Enhance flavor in foods Tenderize meats and baked goods Protect organs Insulate the body

19 Sources of Fats Eggs Dairy products Meats Fish Nuts Vegetable oils
Olives Avocados © kiboka/Shutterstock

20 Fat Deficiencies and Excesses
A diet low in fat may result in a loss of weight and energy Diets high in fat have been linked to heart disease, some cancers, and weight gain No more than 35 percent of the calories in your daily diet should come from fat No more than 10 percent of total calories should come from saturated fat

21 Proteins Proteins, the third category of essential nutrients, are made of amino acids Essential amino acids Nonessential amino acids Complete proteins contain all nine essential amino acids Incomplete proteins are missing one or more of the essential amino acids

22 Functions of Proteins Growth, maintenance, and repair of tissues
Formation of enzymes, some hormones, and antibodies Source of energy Regulation of bodily processes

23 Sources of Proteins Meat Poultry Fish Dairy products Eggs Dried beans
Nuts © Liv friis-larsen/Shutterstock

24 Protein Deficiencies and Excesses
A protein deficiency can lead to protein-energy malnutrition (PEM) Excess protein in the diet will be converted to fat

25 In Your Opinion… What is your favorite source of protein?
© shadow216 /Shutterstock © ffolas /Shutterstock

26 Vitamins Each vitamin serves unique functions
The body cannot produce most vitamins in quantities large enough to meet nutritional needs A varied, nutritious diet is best to get the vitamins the body needs continued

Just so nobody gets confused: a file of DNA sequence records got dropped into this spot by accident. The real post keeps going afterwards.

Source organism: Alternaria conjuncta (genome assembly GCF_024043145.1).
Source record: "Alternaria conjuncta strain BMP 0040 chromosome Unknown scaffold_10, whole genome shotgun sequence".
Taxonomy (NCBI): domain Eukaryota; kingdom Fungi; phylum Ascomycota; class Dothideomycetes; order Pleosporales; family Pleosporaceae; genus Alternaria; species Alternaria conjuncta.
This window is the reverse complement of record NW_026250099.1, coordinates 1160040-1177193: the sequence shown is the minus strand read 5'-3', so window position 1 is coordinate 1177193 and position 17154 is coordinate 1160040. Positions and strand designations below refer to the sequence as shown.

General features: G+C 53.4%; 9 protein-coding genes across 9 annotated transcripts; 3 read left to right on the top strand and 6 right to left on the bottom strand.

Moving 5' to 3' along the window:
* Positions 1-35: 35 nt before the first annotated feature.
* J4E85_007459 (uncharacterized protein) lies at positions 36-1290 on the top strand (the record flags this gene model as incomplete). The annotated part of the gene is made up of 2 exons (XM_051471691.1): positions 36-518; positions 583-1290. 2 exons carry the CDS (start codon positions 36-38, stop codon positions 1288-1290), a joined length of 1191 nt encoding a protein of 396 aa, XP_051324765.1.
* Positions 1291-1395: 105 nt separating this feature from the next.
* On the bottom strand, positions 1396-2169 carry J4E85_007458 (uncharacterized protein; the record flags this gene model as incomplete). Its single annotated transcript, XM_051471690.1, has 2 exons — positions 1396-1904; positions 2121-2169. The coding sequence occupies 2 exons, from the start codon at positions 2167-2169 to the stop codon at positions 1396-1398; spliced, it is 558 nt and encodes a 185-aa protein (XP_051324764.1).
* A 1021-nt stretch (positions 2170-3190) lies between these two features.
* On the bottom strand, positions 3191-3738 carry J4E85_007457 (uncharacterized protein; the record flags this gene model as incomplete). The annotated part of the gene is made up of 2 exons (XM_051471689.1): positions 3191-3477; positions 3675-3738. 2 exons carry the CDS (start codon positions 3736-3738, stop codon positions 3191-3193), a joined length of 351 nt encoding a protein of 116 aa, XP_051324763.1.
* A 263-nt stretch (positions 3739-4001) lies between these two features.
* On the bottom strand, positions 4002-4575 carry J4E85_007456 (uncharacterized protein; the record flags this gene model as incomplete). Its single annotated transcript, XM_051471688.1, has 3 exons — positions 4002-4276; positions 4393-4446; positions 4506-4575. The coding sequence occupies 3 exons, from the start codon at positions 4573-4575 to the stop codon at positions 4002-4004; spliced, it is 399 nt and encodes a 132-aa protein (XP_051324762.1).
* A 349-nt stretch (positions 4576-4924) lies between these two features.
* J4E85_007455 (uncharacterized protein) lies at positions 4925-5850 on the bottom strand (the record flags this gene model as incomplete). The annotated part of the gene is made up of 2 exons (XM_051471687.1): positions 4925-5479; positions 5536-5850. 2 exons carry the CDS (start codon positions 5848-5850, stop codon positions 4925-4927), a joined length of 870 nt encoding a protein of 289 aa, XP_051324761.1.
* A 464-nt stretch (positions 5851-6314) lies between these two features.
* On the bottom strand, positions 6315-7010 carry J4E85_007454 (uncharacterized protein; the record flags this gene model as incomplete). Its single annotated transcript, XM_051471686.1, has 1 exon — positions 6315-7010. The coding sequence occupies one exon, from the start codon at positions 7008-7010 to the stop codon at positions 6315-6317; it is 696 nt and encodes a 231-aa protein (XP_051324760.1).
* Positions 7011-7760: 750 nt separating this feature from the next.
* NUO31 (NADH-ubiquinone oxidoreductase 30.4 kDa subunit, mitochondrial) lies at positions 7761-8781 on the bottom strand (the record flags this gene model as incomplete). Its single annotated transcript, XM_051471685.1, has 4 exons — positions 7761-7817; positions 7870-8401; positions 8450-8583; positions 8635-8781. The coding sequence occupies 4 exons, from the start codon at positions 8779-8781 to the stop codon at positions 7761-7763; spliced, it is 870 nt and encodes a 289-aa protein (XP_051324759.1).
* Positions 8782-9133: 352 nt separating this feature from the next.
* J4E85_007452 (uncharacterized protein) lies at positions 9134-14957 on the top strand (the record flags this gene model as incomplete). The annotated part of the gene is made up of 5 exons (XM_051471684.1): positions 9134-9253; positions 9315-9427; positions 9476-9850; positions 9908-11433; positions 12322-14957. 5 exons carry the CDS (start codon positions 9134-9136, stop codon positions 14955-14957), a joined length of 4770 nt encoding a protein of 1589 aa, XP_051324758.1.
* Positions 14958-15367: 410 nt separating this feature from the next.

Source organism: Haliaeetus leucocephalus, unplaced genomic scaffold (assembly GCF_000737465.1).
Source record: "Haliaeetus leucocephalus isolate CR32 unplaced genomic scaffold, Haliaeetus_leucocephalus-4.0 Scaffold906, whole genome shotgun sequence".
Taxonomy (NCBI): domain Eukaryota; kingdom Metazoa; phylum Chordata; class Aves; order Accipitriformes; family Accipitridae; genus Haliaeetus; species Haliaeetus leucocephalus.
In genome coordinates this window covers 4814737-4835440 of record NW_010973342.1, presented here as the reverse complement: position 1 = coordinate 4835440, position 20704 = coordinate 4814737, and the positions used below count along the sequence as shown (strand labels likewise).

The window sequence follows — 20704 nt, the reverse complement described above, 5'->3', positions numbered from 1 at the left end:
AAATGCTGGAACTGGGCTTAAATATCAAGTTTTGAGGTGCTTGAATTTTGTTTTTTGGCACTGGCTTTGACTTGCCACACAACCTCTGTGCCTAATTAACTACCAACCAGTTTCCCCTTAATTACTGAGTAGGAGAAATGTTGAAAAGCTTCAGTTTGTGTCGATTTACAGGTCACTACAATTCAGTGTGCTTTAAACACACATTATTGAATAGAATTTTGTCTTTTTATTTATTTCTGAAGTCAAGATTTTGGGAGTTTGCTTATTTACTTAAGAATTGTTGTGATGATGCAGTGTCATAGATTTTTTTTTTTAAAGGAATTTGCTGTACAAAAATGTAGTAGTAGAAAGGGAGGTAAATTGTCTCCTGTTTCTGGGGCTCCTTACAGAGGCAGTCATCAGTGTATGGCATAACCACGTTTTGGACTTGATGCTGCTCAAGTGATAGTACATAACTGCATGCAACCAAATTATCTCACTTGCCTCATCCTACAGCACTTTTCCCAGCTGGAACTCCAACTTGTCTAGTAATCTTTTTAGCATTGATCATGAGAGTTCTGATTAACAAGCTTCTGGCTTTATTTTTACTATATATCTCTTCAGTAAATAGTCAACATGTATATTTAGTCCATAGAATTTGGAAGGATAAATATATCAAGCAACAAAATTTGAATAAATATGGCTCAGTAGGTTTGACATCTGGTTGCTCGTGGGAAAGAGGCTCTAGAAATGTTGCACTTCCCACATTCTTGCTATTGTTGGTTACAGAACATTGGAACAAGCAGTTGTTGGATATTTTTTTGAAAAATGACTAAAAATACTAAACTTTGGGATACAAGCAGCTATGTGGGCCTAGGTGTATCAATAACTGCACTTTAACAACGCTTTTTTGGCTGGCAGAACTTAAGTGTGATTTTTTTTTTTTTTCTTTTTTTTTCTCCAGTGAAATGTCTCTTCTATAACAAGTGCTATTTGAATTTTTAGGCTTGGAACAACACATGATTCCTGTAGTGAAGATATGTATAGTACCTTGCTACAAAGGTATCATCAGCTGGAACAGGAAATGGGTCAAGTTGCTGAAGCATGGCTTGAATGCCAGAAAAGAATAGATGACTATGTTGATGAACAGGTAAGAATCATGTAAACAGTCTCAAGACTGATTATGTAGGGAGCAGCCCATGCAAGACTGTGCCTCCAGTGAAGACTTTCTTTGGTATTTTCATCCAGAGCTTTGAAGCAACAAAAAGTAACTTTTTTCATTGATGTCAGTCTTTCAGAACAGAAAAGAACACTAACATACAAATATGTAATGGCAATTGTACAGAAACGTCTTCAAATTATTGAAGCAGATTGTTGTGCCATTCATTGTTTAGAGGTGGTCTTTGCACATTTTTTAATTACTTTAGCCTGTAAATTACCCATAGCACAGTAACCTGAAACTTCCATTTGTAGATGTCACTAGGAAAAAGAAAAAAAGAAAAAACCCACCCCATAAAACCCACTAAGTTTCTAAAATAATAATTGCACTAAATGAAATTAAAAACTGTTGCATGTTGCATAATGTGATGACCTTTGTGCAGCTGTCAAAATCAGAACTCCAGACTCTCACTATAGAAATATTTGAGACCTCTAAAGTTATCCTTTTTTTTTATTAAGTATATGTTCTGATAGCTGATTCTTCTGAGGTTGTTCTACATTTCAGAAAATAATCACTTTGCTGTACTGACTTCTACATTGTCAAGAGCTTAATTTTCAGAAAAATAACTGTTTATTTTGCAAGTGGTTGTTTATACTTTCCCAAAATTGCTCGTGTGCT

27 Vitamins Fat-soluble vitamins Water-soluble vitamins vitamin A
vitamin D vitamin E vitamin K Water-soluble vitamins vitamin C thiamin riboflavin niacin vitamin B6 folate vitamin B12 pantothenic acid biotin

28 Fat-Soluble Vitamins Vitamin A
aids the eyes with ability to see at night promotes bone growth keeps skin and other tissues healthy found in liver, egg yolk, and whole milk has higher values in orange and dark green fruits and vegetables continued

29 Fat-Soluble Vitamins Vitamin D
promotes the growth and mineralization of bones and teeth found in eggs, liver, and fatty fish used to fortify most milk, cereal, and margarine © Ildi Papp/Shutterstock continued

30 Fat-Soluble Vitamins Vitamin E acts as an antioxidant
protects red and white bloods cells, fatty acids, and vitamin A common in many food items, including fats and oils, whole-grain products, liver, eggs, whole milk dairy foods, and leafy green vegetables continued

31 Fat-Soluble Vitamins Vitamin K aids in blood clotting
produced in the intestinal tract found in leafy green vegetables, cauliflower, organ meats, and egg yolk © Beneda Miroslav/Shutterstock

32 Water-Soluble Vitamins
Vitamin C (ascorbic acid) helps form and maintain collagen, which holds body cells together firms the walls of blood vessels helps heal wounds and broken bones helps create hemoglobin and fight infections functions as a dietary antioxidant found in many fresh fruits and vegetables continued

33 Water-Soluble Vitamins
B-complex vitamins work together in the body thiamin riboflavin niacin vitamin B6 folate vitamin B12 biotin continued

34 Water-Soluble Vitamins
Thiamin (B1) helps the body release energy from food and promote normal appetite and digestion found in nearly all foods except fats, oils, and refined sugars continued © Oliver Hoffmann/Shutterstock

35 Water-Soluble Vitamins
Riboflavin (B2) helps break down carbohydrates helps cells use oxygen keeps skin, tongue, and lips healthy found in milk, eggs, oysters, leafy green vegetables, and whole-grain enriched cereal products continued

36 Water-Soluble Vitamins
Niacin helps keep the nervous system, mouth, skin, tongue, and digestive tract healthy helps cells use nutrients found in meats, poultry, and peanuts too much niacin can cause nausea, vomiting, and red flushing continued

37 Water-Soluble Vitamins